Uber boosted its revenue by 13% to $3.2 billion in the fourth quarter of last year compared to Q3 2020, but overall the platform’s revenue declined 16% year-over-year as it felt the effects of the COVID-19 pandemic.
The fourth-quarter revenue increase was helped by its delivery business – which grew 19% quarter-over-quarter and a whopping 224% year-over-year.
Uber’s mobility revenue, which accounts for its ride-share business, notched up 8% in Q4 2020 compared to Q3, but declined 52% year-over-year.
Overall, gross bookings grew 16% quarter-over-quarter to $17.2 billion, down 5% year-over-year.
Delivery gross bookings grew 128% for the full year ending December 31, 2020, while mobility gross bookings declined 47% in 2020 compared to the same period in 2019.
Although lockdown measures in many countries have affected Uber’s mobility business, CEO Dara Khosrowshahi said the company is seeing encouraging trends in regions such as Asia Pacific and Latin America, where bookings were down only in the 25 to 35% range in January.
“Over the next six month we’ll go from preservation mode to reposition mode,” he said in a call with analysts. “We’re bullish on delivering strong growth and expanding margins in the second half of the year.”
Uber’s net loss for the quarter was $968 million, which includes $236 million in stock-based compensation expense.
For the full year, Uber clocked a net loss of $6.8 billion – a 20% improvement over the company’s net loss in 2019 of $8.5 billion.
Mobility adjusted EBITDA, while down 61% year-over-year, expanded 20% quarter-over-quarter, significantly outpacing quarter-over-quarter revenue growth.
In delivery, adjusted EBITDA was a loss of $145 million, improving $38 million quarter-over-quarter and $316 million year-over year.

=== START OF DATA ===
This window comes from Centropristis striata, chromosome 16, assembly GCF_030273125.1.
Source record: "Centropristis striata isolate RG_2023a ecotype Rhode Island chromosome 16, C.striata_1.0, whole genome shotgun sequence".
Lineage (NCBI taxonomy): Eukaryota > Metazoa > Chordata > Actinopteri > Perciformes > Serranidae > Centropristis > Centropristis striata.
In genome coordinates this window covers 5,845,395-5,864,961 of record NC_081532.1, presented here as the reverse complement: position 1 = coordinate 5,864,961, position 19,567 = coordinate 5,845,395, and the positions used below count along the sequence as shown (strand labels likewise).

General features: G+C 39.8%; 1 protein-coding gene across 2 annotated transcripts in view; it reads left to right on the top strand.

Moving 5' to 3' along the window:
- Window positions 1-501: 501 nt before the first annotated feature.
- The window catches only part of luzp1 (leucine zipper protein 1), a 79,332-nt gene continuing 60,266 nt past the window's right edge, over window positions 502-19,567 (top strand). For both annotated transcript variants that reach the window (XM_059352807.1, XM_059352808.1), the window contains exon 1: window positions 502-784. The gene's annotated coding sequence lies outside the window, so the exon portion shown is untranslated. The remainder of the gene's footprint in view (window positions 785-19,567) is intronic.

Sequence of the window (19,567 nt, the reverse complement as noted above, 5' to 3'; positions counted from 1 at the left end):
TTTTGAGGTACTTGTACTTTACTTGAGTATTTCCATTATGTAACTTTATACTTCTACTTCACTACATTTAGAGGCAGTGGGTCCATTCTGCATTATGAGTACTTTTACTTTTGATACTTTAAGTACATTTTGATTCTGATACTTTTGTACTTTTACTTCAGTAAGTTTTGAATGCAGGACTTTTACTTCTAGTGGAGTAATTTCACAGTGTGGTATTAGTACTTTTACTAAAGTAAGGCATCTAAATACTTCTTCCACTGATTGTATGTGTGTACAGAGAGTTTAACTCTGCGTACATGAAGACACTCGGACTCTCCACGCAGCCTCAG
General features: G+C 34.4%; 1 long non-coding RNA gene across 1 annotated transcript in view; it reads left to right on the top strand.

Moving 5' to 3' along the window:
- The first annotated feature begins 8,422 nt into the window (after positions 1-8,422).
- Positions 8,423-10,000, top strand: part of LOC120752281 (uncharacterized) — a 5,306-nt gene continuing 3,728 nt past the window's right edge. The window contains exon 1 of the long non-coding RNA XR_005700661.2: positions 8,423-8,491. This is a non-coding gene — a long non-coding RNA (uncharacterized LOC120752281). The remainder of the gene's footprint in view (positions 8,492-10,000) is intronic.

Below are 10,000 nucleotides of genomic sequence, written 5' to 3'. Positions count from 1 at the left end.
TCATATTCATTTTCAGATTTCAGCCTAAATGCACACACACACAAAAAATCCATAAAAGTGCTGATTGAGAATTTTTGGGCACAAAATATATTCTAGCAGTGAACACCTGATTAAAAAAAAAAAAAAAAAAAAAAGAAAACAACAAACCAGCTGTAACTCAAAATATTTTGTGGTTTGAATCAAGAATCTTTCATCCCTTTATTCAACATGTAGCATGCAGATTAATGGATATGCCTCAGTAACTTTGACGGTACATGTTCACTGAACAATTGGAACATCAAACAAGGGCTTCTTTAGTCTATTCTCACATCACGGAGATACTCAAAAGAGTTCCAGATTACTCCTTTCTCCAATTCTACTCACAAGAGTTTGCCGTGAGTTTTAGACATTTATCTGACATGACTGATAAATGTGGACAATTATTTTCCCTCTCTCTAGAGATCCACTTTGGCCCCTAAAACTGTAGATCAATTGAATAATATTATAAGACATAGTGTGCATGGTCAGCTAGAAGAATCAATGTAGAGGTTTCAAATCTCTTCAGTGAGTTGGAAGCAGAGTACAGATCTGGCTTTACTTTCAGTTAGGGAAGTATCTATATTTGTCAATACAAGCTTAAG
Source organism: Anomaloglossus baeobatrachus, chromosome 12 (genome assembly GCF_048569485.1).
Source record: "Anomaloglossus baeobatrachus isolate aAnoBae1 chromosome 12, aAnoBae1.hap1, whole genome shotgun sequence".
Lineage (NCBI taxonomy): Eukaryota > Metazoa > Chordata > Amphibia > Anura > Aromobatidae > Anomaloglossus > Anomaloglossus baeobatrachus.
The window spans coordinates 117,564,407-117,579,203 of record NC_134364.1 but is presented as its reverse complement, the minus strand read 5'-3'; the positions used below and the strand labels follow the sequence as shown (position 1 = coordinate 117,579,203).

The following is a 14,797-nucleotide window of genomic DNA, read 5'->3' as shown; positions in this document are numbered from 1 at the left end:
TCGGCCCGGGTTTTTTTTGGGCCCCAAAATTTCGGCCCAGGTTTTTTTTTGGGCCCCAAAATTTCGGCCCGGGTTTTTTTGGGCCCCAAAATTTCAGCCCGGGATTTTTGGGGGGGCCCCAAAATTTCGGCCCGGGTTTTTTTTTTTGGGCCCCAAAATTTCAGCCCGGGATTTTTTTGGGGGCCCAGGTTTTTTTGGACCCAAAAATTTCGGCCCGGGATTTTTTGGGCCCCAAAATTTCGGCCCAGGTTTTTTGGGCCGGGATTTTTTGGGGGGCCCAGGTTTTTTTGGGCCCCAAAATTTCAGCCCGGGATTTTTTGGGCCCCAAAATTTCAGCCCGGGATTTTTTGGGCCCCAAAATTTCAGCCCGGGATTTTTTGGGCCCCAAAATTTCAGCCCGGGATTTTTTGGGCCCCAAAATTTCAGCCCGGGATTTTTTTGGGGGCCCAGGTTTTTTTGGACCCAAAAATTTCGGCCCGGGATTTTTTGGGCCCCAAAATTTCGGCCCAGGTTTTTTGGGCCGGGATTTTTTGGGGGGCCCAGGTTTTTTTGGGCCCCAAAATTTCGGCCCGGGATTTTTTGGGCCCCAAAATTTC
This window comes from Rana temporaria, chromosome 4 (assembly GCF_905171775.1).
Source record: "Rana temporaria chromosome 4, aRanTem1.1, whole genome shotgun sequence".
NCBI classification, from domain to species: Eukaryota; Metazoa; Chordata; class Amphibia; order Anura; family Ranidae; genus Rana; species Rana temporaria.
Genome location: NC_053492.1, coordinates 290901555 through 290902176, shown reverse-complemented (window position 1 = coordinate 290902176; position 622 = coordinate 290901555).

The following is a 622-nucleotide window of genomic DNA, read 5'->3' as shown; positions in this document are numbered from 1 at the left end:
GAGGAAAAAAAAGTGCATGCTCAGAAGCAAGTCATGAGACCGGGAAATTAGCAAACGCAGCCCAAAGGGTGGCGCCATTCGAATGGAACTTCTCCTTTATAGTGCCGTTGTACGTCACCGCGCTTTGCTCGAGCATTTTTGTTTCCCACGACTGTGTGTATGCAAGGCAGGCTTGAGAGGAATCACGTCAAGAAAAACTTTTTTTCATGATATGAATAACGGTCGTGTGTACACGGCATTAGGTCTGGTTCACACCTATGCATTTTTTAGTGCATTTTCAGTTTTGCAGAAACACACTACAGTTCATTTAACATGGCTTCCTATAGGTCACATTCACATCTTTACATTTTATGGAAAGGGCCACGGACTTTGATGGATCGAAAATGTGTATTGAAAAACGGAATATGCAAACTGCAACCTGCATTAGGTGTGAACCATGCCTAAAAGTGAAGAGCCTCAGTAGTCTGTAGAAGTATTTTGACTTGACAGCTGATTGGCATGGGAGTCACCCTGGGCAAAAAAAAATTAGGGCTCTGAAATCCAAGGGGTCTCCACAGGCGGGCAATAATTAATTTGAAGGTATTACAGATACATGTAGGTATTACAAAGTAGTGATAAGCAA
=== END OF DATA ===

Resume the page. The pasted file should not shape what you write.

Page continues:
In 2021, Uber CFO Nelson Chai says he is “confident Uber will turn EBITDA profitable.”
Khosrowshahi says the pandemic has made clear the consumer desire to get all manner of goods delivered, which he sees as an “enormous opportunity” for Uber’s delivery business beyond just food.
As Uber looks to scale its delivery business, which is growing at triple-digit rates in the United States, it has made a number of notable acquisitions recently, including Postmates in July and alcohol-delivery service Drizly earlier this month.
Khosrowshahi says Drizly is growing at least 300% year-on-year and is already profitable on an adjusted EBITDA basis.
Restaurants on the platform exceeded 600,000, and active partners on Uber Eats grew 75% year-over-year.
Khosrowshahi says January trends in the U.S. are improving over already-strong trends the delivery business saw in Q4. “I think we’re more than holding our own, but frankly there’s more to do there – including improving our restaurant selection. That holds significant upside for us.”
He says in five years Uber has built the world’s largest food delivery platform outside of China. “I am more optimistic than ever about Uber’s future.”